Monthly 2019 Expenses, Trends
Here’s how our monthly 2019 expenses break down, month-by-month, across ten major categories.
You’ll see that it’s hovered above $6,000, but below $8,125, our budget limit.
Also notice that our month-to-month 2019 expenses started low but trended up, driven by an increase in food expenses.
In particular, we began to spend more on food around May.
It turns out this is because my job got suddenly a lot more stressful right around May.
So I stopped cooking and started eating out more! My parents also stayed with us for much of this year to take care of our babies, and their food expenses also led to this increase.
Is this increase justified? I think so.
Between my job, side businesses and family, I’m willing to spend more money on food in exchange for my sanity.
Monthly 2019 Expenses, Deep Dive
Where did the rest of my expenses go? It turns out they went into things that are fairly meaningful and necessary for our lifestyle.
- Housing: Our rent is $3,300 a month and we expect the same in 2020.
- Food: This includes both groceries and restaurants. We spend over $1,000 every month on food. It’s high, but a critical way for us to relax. So it’s worth it.
- Home & Clothing: This includes all the things we buy for the home, for ourselves, from clothing to furniture to toilet paper to gym memberships. But clothing accounts for very little.
- Internet, Phone, Electricity: We spent a normal amount on phones, internet, and electricity, about $100 each.
- Travel: This is mainly plane tickets we paid for the grandparents to come take care of our babies. We did not vacation much this year.
- Fun: This includes all of our entertainment and hobby expenses. We spend little on “fun” because fun is almost always free.
- Gifts: From birthdays, Christmas, to weddings. These are the necessary expenses to be socially human!
- Car: It is necessary to have a car where we live, especially with kids. But we’ve pushed down this cost to a minimum with AAA membership to catch us when we’re stranded.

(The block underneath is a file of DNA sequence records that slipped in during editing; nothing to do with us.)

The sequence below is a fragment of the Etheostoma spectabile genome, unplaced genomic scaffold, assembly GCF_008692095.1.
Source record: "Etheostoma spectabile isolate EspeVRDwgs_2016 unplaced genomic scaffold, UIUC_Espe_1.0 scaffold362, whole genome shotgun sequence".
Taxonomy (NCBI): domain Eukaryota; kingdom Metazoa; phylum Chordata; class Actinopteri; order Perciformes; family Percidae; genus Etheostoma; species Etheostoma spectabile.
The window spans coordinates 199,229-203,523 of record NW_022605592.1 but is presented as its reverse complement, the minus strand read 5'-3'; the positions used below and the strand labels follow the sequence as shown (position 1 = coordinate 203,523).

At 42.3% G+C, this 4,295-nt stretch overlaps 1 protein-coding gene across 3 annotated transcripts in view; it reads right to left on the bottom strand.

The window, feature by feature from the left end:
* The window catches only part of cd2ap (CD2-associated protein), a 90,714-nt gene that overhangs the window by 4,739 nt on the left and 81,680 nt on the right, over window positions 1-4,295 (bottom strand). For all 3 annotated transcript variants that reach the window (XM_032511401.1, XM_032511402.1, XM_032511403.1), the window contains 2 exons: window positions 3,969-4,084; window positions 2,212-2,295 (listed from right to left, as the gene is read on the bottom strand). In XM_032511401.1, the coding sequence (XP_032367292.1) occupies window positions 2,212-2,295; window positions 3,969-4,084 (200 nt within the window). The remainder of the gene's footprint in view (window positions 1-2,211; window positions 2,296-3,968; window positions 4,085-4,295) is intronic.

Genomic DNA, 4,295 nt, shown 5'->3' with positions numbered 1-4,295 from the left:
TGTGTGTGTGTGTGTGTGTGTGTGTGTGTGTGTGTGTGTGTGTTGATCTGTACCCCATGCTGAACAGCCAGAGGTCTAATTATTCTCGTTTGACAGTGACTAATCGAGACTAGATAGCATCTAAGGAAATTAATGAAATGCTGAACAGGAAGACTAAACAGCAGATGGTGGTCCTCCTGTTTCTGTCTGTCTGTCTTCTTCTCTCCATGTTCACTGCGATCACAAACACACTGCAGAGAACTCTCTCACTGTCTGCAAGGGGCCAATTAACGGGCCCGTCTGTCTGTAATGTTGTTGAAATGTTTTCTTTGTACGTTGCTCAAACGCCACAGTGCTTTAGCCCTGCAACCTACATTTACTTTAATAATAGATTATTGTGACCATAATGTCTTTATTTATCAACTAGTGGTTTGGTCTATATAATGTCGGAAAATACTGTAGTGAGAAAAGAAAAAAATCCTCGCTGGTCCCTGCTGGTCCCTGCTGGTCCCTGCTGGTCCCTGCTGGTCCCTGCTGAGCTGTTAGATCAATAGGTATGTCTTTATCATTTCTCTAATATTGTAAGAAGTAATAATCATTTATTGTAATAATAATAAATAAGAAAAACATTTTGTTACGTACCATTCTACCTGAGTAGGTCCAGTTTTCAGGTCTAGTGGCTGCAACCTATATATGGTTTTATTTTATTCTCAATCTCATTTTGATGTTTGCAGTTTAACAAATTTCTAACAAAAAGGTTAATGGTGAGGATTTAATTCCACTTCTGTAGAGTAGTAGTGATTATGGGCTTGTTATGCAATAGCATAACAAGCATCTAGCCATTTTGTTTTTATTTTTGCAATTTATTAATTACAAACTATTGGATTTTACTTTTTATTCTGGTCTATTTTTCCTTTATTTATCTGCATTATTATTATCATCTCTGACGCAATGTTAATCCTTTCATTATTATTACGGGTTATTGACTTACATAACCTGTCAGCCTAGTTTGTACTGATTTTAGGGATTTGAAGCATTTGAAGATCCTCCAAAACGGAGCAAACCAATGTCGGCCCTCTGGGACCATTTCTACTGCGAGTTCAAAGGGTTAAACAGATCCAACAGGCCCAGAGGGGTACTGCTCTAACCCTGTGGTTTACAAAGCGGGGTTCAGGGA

- Fees & Cash: Miscellaneous expenses that all makes sense. We pay an annual fee to use the Chase Sapphire Reserve.
80/20 Analysis of 2019 Expenses
We often brainstorm how we could further cut our expenses. Should I stop buying coffee? Or should we stop eating out?
After some consideration, we’ve come to the conclusion that we are actually spending at a comfortably low amount without sacrificing comfort.
In other words: we think we are okay. So if a cup of coffee makes me happy, I should buy it.
We’re already achieving our savings goal, so eliminating small expenses won’t make much of a dent to my net worth.
As you can see above, rent alone accounts for nearly half of our 2019 expenses. And this is an expense that’s as low as we can without significantly sacrificing our lifestyle, given the area we live in today.
I still believe we made the right decision to rent instead of buy. This has saved our sanity with a shorter commute and has allowed us to put more into the stock market, which has performed well in the past few years.
Also notice from the chart above that rent, food, and home & clothing account for 80% of our 2019 expenses.
We’re spending the bulk of our 2019 expenses on living our life: a nice location, great food, and building a home we love.
Looking Forward to 2020 Expenses
Looking forward to 2020, we have several things changing:
- My son will start daycare, which means we’ll be spending between $2,000 to $3,000 extra per month.
- Our combined income for 2020 will likely increase. We need this given our daycare costs!
Your 2019 Expenses
What does your 2019 expenses look like? Did you have a budget?
What would you learn if you were to look at your spending from last year?
Every family and every person is unique – and we should each set our own financial goals that align with our internal values.
Comment below to share your story.